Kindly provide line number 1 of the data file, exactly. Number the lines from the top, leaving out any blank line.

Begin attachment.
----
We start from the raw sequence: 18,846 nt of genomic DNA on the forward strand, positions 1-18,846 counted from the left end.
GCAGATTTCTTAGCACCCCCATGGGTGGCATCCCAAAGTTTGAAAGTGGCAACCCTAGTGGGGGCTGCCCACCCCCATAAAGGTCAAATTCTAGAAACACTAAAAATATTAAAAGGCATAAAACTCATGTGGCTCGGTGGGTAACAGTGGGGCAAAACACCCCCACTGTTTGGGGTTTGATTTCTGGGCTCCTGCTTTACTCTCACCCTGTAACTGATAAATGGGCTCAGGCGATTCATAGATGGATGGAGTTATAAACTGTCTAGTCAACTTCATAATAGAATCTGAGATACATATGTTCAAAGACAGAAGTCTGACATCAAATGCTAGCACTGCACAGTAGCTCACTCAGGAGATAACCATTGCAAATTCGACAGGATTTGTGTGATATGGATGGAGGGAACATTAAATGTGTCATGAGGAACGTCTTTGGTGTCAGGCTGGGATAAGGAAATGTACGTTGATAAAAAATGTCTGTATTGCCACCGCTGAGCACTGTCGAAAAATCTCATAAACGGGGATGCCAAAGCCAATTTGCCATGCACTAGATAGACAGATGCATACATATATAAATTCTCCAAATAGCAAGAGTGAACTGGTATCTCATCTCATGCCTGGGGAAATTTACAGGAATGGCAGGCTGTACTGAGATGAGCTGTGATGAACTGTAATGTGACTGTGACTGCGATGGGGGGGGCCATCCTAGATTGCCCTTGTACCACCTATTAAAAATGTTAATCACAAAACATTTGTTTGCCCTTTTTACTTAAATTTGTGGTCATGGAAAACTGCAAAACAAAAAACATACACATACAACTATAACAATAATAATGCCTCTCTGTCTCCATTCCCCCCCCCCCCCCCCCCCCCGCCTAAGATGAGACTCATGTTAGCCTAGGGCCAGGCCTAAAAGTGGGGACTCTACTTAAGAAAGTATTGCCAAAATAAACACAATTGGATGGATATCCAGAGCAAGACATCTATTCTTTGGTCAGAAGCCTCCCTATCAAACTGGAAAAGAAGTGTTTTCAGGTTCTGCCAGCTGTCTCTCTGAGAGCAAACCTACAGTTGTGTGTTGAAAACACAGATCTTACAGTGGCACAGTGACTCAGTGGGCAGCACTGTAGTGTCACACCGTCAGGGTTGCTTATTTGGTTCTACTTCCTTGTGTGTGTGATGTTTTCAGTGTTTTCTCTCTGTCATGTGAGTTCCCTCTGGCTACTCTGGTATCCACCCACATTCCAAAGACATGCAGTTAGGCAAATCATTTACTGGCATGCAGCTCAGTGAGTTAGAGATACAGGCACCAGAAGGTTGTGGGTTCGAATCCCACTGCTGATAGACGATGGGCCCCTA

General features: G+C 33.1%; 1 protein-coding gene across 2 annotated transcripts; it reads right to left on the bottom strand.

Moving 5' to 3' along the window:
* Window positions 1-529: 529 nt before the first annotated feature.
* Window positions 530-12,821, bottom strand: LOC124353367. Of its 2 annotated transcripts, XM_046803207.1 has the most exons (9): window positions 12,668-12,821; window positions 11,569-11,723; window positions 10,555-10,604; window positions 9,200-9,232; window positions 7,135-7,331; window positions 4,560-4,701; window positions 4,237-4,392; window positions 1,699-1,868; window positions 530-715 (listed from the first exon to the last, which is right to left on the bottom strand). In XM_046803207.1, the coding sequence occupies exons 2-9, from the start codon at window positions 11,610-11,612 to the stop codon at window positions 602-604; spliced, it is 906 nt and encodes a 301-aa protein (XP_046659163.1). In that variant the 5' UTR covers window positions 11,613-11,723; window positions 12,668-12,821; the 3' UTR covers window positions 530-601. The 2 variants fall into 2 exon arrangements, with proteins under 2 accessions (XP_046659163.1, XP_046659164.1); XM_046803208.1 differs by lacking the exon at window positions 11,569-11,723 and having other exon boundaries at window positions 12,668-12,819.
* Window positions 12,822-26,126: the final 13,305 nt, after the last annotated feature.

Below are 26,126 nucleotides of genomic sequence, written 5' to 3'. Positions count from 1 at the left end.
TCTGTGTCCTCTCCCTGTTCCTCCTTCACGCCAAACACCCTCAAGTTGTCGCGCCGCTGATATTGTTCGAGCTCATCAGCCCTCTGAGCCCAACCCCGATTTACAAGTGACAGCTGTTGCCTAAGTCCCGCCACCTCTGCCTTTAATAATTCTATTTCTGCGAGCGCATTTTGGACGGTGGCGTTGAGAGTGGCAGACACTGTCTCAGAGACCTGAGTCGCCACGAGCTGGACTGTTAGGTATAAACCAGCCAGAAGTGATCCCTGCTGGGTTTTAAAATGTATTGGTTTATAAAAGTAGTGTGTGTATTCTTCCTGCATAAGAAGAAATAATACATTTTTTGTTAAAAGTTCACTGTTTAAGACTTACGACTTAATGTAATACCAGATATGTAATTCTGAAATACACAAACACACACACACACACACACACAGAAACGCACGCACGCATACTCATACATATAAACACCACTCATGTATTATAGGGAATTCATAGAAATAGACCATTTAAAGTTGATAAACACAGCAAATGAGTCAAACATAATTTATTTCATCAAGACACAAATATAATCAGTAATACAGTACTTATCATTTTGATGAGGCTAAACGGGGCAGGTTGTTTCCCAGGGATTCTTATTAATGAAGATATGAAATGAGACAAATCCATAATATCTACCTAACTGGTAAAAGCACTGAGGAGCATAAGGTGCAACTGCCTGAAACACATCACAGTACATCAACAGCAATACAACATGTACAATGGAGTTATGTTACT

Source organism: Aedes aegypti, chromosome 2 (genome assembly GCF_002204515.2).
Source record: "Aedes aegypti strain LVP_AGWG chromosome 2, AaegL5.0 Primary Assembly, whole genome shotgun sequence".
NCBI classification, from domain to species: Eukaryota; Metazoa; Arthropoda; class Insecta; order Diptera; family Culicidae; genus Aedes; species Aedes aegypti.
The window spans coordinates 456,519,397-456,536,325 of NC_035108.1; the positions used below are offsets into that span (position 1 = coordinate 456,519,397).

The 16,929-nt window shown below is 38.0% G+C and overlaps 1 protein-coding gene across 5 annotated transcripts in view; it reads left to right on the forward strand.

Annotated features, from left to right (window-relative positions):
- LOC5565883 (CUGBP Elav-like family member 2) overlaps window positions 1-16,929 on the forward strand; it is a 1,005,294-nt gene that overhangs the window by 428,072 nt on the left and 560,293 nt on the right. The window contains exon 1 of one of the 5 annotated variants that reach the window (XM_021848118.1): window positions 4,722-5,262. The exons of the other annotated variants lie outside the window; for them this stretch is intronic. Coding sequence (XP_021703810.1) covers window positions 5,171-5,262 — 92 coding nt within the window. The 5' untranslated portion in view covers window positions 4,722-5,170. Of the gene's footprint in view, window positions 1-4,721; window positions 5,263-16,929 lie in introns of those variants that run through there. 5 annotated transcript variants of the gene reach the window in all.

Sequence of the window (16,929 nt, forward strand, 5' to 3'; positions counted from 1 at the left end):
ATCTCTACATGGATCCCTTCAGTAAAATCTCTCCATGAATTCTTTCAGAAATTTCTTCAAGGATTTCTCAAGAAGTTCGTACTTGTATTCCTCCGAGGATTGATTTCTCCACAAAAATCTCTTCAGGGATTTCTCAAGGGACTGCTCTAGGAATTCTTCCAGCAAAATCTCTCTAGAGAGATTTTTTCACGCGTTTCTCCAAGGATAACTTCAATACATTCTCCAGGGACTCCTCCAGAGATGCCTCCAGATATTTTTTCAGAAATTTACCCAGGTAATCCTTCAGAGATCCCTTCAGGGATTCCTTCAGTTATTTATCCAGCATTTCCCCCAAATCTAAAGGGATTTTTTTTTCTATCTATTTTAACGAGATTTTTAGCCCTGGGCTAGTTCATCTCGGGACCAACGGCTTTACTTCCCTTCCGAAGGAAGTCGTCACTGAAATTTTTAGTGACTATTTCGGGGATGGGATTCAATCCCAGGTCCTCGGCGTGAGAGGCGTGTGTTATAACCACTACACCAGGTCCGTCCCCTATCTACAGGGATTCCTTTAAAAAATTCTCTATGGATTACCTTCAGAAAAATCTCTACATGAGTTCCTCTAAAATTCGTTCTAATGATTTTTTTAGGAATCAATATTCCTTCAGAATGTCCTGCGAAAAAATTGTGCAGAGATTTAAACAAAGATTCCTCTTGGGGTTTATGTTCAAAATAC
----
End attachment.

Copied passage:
We start from the raw sequence: 18,846 nt of genomic DNA on the forward strand, positions 1-18,846 counted from the left end.